I've often heard people say how boring the flatness of the Prairies is, but it's usually people who have never set foot there. Spend some time in a field of yellow canola flowers beneath a blue sky with an impossible number of white clouds overhead and you quickly realize this landscape is as beautiful as any in the country.

In Winnipeg, we had dinner at The Forks. The national historic site is known as a place where different cultures have met over the centuries. In that spirit, I dined on perogy poutine, the perfect meeting of Ukrainian-immigrant cuisine and French-Canadian comfort food.

We learned about some of Canada's history in the rustic Commonwealth Air Training Plan Museum in Brandon, Man., and we got another dose of history in the much glossier RCMP Museum in Regina, Sask.

We headed north to Saskatoon, a city that is too often overlooked by travellers, as it is off the main stretch of the Trans-Canada Highway. I'd like to say that we explored it, but we were there to visit family and never got beyond their backyard.

A mad dash across the border into Alberta took us into dinosaur territory, where we visited Dinosaur Provincial Park, one of the most amazing sources of prehistoric fossils in the world. At first, it all looks like rocks, but after some coaching from a guide, you realize just about all those stones under your feet are actually bits of fossilized wood and bone. We admired more complete dinosaur skeletons at the Royal Tyrrell Museum in Drumheller, one of Canada's most impressive museums.

Sorry, Calgary, but we had no time to visit. We had an early appointment the next day with the Rocky Mountains. Those snow-capped peaks shining in the distance were calling to us.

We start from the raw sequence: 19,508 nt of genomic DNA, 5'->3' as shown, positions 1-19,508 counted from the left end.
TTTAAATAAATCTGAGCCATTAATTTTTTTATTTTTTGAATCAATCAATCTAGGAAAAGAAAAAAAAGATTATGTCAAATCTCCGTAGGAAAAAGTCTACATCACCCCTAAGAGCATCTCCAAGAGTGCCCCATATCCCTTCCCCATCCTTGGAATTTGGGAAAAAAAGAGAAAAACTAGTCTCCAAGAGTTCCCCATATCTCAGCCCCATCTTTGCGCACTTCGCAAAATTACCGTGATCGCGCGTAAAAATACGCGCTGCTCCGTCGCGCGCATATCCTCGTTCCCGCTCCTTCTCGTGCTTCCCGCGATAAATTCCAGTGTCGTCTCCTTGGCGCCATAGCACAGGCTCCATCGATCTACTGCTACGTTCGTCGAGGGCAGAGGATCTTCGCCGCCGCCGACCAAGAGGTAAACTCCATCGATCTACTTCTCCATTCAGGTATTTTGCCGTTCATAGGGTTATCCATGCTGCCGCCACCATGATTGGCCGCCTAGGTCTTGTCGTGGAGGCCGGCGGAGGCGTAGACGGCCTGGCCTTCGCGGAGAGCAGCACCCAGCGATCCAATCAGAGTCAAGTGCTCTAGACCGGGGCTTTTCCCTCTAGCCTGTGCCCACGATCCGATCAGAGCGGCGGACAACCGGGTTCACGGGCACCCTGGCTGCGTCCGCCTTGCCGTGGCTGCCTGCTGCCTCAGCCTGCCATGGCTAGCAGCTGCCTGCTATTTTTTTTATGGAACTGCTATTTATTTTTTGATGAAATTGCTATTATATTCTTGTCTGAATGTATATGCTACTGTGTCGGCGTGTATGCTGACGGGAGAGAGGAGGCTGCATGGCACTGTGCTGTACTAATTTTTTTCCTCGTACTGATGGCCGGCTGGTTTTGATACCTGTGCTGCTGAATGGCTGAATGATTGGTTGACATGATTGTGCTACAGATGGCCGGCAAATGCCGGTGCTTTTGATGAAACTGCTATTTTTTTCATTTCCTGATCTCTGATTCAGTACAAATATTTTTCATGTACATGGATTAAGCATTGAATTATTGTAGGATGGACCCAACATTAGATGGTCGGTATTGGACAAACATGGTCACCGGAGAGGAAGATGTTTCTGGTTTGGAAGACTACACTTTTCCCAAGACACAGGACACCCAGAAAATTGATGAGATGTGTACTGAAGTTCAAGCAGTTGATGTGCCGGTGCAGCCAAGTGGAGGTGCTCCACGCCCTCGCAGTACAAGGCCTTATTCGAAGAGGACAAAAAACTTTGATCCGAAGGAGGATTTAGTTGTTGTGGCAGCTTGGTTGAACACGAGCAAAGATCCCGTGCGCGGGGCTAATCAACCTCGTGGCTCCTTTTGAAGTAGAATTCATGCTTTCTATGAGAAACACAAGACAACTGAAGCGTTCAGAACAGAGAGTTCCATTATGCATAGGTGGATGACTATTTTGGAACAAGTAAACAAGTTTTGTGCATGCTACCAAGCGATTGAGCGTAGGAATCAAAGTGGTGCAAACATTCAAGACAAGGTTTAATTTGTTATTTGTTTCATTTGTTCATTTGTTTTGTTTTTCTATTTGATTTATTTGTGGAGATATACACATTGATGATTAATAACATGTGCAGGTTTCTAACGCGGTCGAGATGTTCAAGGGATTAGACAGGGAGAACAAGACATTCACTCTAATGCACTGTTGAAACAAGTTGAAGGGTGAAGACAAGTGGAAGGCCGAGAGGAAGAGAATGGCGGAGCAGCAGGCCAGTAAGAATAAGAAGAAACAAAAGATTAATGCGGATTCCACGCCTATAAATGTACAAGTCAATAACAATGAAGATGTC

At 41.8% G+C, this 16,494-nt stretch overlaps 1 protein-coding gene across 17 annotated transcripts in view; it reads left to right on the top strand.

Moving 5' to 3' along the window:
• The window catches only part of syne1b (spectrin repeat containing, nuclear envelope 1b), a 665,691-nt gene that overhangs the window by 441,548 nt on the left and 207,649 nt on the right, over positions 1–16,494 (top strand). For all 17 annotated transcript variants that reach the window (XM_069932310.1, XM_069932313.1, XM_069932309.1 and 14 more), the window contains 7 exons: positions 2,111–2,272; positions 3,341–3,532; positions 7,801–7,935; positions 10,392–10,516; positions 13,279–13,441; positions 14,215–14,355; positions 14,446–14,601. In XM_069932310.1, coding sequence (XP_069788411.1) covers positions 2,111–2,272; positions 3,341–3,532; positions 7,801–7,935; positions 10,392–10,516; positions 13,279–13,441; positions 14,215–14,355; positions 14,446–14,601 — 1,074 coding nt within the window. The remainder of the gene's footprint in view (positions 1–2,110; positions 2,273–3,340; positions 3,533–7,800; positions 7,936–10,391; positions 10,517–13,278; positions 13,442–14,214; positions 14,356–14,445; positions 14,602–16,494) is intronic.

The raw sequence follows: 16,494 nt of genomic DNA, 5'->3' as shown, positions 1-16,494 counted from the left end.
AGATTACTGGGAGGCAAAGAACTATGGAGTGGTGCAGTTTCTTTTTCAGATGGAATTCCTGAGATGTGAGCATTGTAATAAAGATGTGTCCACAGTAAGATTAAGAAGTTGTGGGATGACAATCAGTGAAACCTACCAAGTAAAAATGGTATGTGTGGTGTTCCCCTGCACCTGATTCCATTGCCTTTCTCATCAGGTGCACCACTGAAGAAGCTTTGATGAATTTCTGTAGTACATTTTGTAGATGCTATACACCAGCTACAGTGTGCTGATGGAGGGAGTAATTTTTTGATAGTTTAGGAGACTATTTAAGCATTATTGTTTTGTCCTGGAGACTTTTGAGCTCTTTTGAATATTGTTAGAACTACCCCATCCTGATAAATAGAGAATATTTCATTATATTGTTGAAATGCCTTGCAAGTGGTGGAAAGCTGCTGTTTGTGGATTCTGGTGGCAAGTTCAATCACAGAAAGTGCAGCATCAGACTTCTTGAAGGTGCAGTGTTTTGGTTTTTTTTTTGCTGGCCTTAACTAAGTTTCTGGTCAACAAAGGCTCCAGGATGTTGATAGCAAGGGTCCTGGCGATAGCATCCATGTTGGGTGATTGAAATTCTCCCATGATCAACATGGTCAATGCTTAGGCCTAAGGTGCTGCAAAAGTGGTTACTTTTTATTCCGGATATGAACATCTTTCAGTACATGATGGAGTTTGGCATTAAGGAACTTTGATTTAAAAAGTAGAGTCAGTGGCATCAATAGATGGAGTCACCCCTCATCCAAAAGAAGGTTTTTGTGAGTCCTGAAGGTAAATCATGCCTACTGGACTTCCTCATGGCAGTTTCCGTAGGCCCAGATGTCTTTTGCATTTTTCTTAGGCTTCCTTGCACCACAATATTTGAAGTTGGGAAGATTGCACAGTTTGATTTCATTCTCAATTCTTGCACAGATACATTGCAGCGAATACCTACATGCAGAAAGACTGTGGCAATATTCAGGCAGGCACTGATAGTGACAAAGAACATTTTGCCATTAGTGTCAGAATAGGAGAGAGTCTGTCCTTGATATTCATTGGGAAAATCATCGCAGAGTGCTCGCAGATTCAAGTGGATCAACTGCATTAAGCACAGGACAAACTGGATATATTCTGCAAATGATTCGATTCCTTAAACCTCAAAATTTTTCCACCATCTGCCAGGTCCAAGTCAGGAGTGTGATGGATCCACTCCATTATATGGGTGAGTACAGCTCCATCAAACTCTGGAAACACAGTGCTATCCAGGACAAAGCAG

Chapter 3: The Rockies: Too much beauty for one day

When we drove into Banff National Park on Saturday, we discovered it was the last long weekend of the summer. This is clearly not a good time to visit the most popular national park in the country, as everyone is in a panic to do something before summer slips away -- and they all wanted to do it there.

The lineups to drive to Lake Louise and Moraine Lake were staggering. Cars were parked along the side of the access roads for kilometres as if they had been abandoned during a zombie apocalypse. The shores of the lakes swarmed with people like ants on a sugar cube.

Despite the long lines and crowds, the famed vistas were worth the wait. We enjoyed mesmerizing views of mountains, lakes and rivers all day as we slowly made our way through the Banff park into Jasper National Park. As for spotting wildlife, we weren't disappointed. Two black bears, numerous elk and a bighorn sheep were among the large game we saw on our drive.

Our plans to stay in Jasper were thwarted, as all affordable accommodation had been snapped up for the long weekend. We had to backtrack out of the park toward Edmonton, where we scored an overpriced hotel room in the town of Hinton. It worked out fine because we got to admire the gorgeous scenery at the eastern edge of the park and were treated to some close-up encounters with magnificent elk grazing by a lake at the side of the road.

The next day, we returned to Jasper for a bit of horseback riding, then ventured farther west across the Rockies into British Columbia and down into the Fraser Valley, where we slowly descended into the semi-arid landscape of sage and cactus around Kamloops. The scenery looks like it is lifted straight from the scenes of a cowboy movie, not something you'd expect to see in Canada.

After a night's rest, we took the long drive to the vibrant city of Vancouver, where we ditched our car and stayed in a downtown hotel for two nights. We explored the city by public transit and bicycle, hitting the usual tourist spots of Stanley Park, the Vancouver Aquarium, the Harbourfront and Canada Place.